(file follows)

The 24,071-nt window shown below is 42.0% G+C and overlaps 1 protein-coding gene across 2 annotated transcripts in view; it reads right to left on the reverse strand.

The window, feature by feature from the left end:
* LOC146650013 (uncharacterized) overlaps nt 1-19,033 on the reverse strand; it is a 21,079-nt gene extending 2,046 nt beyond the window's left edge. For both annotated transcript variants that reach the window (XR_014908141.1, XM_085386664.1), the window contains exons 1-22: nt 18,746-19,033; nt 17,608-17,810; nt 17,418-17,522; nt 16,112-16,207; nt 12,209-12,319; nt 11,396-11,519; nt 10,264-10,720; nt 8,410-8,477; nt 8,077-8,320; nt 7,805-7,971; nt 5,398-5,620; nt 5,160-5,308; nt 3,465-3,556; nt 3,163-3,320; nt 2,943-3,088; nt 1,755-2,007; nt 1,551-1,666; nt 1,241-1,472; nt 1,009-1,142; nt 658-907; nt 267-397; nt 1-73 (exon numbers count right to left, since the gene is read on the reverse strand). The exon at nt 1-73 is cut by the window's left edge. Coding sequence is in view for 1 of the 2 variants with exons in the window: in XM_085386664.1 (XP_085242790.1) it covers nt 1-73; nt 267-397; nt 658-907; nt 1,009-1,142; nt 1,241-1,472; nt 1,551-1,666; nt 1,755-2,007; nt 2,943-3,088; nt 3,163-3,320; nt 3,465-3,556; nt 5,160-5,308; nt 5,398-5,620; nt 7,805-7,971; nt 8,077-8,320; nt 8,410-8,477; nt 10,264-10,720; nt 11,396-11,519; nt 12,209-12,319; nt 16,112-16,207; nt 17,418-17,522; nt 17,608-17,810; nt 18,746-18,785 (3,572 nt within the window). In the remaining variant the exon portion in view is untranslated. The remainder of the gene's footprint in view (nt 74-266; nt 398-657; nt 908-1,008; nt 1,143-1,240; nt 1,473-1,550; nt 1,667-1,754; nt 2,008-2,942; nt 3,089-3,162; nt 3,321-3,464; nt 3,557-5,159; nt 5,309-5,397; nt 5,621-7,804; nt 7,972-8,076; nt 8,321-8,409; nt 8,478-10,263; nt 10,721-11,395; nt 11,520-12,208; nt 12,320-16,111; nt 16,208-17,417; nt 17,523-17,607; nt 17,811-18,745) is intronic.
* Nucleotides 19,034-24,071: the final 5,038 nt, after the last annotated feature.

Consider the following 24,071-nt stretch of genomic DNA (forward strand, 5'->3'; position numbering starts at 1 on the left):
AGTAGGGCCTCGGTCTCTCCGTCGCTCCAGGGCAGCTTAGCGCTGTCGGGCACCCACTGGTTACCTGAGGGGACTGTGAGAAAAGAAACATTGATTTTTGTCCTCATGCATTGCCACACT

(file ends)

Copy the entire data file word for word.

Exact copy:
The 24,071-nt window shown below is 42.0% G+C and overlaps 1 protein-coding gene across 2 annotated transcripts in view; it reads right to left on the reverse strand.

The window, feature by feature from the left end:
* LOC146650013 (uncharacterized) overlaps nt 1-19,033 on the reverse strand; it is a 21,079-nt gene extending 2,046 nt beyond the window's left edge. For both annotated transcript variants that reach the window (XR_014908141.1, XM_085386664.1), the window contains exons 1-22: nt 18,746-19,033; nt 17,608-17,810; nt 17,418-17,522; nt 16,112-16,207; nt 12,209-12,319; nt 11,396-11,519; nt 10,264-10,720; nt 8,410-8,477; nt 8,077-8,320; nt 7,805-7,971; nt 5,398-5,620; nt 5,160-5,308; nt 3,465-3,556; nt 3,163-3,320; nt 2,943-3,088; nt 1,755-2,007; nt 1,551-1,666; nt 1,241-1,472; nt 1,009-1,142; nt 658-907; nt 267-397; nt 1-73 (exon numbers count right to left, since the gene is read on the reverse strand). The exon at nt 1-73 is cut by the window's left edge. Coding sequence is in view for 1 of the 2 variants with exons in the window: in XM_085386664.1 (XP_085242790.1) it covers nt 1-73; nt 267-397; nt 658-907; nt 1,009-1,142; nt 1,241-1,472; nt 1,551-1,666; nt 1,755-2,007; nt 2,943-3,088; nt 3,163-3,320; nt 3,465-3,556; nt 5,160-5,308; nt 5,398-5,620; nt 7,805-7,971; nt 8,077-8,320; nt 8,410-8,477; nt 10,264-10,720; nt 11,396-11,519; nt 12,209-12,319; nt 16,112-16,207; nt 17,418-17,522; nt 17,608-17,810; nt 18,746-18,785 (3,572 nt within the window). In the remaining variant the exon portion in view is untranslated. The remainder of the gene's footprint in view (nt 74-266; nt 398-657; nt 908-1,008; nt 1,143-1,240; nt 1,473-1,550; nt 1,667-1,754; nt 2,008-2,942; nt 3,089-3,162; nt 3,321-3,464; nt 3,557-5,159; nt 5,309-5,397; nt 5,621-7,804; nt 7,972-8,076; nt 8,321-8,409; nt 8,478-10,263; nt 10,721-11,395; nt 11,520-12,208; nt 12,320-16,111; nt 16,208-17,417; nt 17,523-17,607; nt 17,811-18,745) is intronic.
* Nucleotides 19,034-24,071: the final 5,038 nt, after the last annotated feature.

Consider the following 24,071-nt stretch of genomic DNA (forward strand, 5'->3'; position numbering starts at 1 on the left):
AGTAGGGCCTCGGTCTCTCCGTCGCTCCAGGGCAGCTTAGCGCTGTCGGGCACCCACTGGTTACCTGAGGGGACTGTGAGAAAAGAAACATTGATTTTTGTCCTCATGCATTGCCACACT